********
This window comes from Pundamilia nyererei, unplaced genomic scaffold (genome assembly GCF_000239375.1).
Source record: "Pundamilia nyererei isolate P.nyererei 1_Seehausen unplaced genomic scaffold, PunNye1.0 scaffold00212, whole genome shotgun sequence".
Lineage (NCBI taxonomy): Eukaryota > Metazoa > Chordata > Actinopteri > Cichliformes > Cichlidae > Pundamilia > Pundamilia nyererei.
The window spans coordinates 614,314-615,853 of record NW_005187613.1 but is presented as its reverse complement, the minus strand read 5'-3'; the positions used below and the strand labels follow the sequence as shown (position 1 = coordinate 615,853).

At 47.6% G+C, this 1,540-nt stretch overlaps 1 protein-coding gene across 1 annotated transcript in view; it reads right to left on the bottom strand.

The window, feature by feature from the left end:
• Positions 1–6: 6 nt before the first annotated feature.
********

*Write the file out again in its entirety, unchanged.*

This window comes from Pundamilia nyererei, unplaced genomic scaffold (genome assembly GCF_000239375.1).
Source record: "Pundamilia nyererei isolate P.nyererei 1_Seehausen unplaced genomic scaffold, PunNye1.0 scaffold00212, whole genome shotgun sequence".
Lineage (NCBI taxonomy): Eukaryota > Metazoa > Chordata > Actinopteri > Cichliformes > Cichlidae > Pundamilia > Pundamilia nyererei.
The window spans coordinates 614,314-615,853 of record NW_005187613.1 but is presented as its reverse complement, the minus strand read 5'-3'; the positions used below and the strand labels follow the sequence as shown (position 1 = coordinate 615,853).

At 47.6% G+C, this 1,540-nt stretch overlaps 1 protein-coding gene across 1 annotated transcript in view; it reads right to left on the bottom strand.

The window, feature by feature from the left end:
• Positions 1–6: 6 nt before the first annotated feature.